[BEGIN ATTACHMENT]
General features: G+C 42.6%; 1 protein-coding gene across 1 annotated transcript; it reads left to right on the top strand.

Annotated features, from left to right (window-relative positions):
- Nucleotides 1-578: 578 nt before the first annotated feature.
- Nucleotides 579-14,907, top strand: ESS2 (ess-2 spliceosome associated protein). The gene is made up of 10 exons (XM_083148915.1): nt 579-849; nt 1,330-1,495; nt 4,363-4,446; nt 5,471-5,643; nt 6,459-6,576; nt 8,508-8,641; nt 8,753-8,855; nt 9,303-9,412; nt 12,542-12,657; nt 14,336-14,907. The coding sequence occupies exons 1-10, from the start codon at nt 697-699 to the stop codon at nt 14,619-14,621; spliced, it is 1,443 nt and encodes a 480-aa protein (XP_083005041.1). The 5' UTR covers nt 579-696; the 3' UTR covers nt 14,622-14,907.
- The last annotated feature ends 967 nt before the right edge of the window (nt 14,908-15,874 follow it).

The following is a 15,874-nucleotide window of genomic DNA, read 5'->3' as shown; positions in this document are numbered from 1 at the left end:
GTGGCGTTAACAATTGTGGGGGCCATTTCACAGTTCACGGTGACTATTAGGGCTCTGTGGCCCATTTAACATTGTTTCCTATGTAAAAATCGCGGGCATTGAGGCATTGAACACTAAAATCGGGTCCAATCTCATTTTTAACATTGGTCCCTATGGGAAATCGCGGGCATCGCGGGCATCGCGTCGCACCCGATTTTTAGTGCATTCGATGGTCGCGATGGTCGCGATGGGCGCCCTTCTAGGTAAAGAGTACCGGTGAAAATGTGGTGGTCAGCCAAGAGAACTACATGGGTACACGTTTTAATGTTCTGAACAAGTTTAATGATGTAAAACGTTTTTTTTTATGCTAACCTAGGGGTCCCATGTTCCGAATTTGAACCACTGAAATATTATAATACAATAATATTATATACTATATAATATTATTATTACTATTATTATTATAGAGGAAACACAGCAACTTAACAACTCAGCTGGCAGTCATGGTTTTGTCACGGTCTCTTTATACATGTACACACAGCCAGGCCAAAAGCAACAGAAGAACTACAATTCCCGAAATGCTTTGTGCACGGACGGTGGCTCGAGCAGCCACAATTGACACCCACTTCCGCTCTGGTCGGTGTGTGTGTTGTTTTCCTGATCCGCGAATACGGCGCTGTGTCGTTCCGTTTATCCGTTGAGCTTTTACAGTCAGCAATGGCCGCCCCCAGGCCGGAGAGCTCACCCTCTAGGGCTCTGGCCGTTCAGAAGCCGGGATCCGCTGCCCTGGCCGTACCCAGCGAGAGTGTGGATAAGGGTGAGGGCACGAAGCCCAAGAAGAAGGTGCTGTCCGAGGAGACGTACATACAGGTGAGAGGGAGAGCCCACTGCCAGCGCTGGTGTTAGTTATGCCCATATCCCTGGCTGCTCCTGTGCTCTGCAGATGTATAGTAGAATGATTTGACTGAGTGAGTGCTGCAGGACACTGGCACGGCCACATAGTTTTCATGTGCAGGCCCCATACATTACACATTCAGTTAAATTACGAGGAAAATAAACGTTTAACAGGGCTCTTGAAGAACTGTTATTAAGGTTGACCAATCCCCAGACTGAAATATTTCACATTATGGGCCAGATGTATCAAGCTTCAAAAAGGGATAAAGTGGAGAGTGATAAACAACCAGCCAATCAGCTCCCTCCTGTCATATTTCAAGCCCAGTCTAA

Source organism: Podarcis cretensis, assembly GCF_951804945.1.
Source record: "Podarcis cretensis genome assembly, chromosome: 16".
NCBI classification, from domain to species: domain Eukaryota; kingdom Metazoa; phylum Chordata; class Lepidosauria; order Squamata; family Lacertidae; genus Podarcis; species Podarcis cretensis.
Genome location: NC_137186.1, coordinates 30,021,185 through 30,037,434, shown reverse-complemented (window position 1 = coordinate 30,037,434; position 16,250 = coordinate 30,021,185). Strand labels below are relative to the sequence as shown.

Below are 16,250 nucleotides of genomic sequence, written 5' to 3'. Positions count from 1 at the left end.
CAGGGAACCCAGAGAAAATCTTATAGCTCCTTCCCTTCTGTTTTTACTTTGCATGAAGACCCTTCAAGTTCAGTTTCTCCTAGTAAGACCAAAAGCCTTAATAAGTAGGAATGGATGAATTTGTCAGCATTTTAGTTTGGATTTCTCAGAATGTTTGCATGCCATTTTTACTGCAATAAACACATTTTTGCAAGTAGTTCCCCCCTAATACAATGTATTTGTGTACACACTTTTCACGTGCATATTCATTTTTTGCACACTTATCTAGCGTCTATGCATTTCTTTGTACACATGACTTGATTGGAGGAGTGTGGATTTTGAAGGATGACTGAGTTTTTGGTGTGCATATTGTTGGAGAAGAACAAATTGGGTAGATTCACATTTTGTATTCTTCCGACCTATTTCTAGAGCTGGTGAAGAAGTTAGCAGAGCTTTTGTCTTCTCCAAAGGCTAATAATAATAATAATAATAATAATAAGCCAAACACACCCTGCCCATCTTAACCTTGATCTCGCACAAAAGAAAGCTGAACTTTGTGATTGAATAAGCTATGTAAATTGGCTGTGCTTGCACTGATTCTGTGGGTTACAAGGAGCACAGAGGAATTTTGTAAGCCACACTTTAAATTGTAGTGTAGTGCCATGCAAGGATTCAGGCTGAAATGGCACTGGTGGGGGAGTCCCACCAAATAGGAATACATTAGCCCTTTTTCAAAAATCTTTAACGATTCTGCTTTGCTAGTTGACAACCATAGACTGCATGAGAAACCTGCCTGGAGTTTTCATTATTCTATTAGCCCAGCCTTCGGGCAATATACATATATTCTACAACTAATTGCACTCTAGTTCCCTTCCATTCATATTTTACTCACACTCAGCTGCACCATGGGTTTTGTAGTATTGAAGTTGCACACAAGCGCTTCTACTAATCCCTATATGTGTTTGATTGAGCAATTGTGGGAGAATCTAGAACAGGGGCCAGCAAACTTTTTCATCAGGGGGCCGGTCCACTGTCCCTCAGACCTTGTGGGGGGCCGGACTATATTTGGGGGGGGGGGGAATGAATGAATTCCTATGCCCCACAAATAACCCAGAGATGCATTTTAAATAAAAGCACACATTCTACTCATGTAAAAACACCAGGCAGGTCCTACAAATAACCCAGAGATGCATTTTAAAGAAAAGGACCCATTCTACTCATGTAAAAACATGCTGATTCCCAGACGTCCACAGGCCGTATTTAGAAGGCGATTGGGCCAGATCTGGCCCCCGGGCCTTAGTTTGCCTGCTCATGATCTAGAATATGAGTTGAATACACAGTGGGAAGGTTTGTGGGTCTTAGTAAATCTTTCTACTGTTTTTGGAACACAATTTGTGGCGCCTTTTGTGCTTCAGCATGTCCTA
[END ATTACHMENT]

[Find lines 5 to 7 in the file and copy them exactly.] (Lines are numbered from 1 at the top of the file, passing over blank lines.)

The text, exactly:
- The last annotated feature ends 967 nt before the right edge of the window (nt 14,908-15,874 follow it).

The following is a 15,874-nucleotide window of genomic DNA, read 5'->3' as shown; positions in this document are numbered from 1 at the left end:
GTGGCGTTAACAATTGTGGGGGCCATTTCACAGTTCACGGTGACTATTAGGGCTCTGTGGCCCATTTAACATTGTTTCCTATGTAAAAATCGCGGGCATTGAGGCATTGAACACTAAAATCGGGTCCAATCTCATTTTTAACATTGGTCCCTATGGGAAATCGCGGGCATCGCGGGCATCGCGTCGCACCCGATTTTTAGTGCATTCGATGGTCGCGATGGTCGCGATGGGCGCCCTTCTAGGTAAAGAGTACCGGTGAAAATGTGGTGGTCAGCCAAGAGAACTACATGGGTACACGTTTTAATGTTCTGAACAAGTTTAATGATGTAAAACGTTTTTTTTTATGCTAACCTAGGGGTCCCATGTTCCGAATTTGAACCACTGAAATATTATAATACAATAATATTATATACTATATAATATTATTATTACTATTATTATTATAGAGGAAACACAGCAACTTAACAACTCAGCTGGCAGTCATGGTTTTGTCACGGTCTCTTTATACATGTACACACAGCCAGGCCAAAAGCAACAGAAGAACTACAATTCCCGAAATGCTTTGTGCACGGACGGTGGCTCGAGCAGCCACAATTGACACCCACTTCCGCTCTGGTCGGTGTGTGTGTTGTTTTCCTGATCCGCGAATACGGCGCTGTGTCGTTCCGTTTATCCGTTGAGCTTTTACAGTCAGCAATGGCCGCCCCCAGGCCGGAGAGCTCACCCTCTAGGGCTCTGGCCGTTCAGAAGCCGGGATCCGCTGCCCTGGCCGTACCCAGCGAGAGTGTGGATAAGGGTGAGGGCACGAAGCCCAAGAAGAAGGTGCTGTCCGAGGAGACGTACATACAGGTGAGAGGGAGAGCCCACTGCCAGCGCTGGTGTTAGTTATGCCCATATCCCTGGCTGCTCCTGTGCTCTGCAGATGTATAGTAGAATGATTTGACTGAGTGAGTGCTGCAGGACACTGGCACGGCCACATAGTTTTCATGTGCAGGCCCCATACATTACACATTCAGTTAAATTACGAGGAAAATAAACGTTTAACAGGGCTCTTGAAGAACTGTTATTAAGGTTGACCAATCCCCAGACTGAAATATTTCACATTATGGGCCAGATGTATCAAGCTTCAAAAAGGGATAAAGTGGAGAGTGATAAACAACCAGCCAATCAGCTCCCTCCTGTCATATTTCAAGCCCAGTCTAA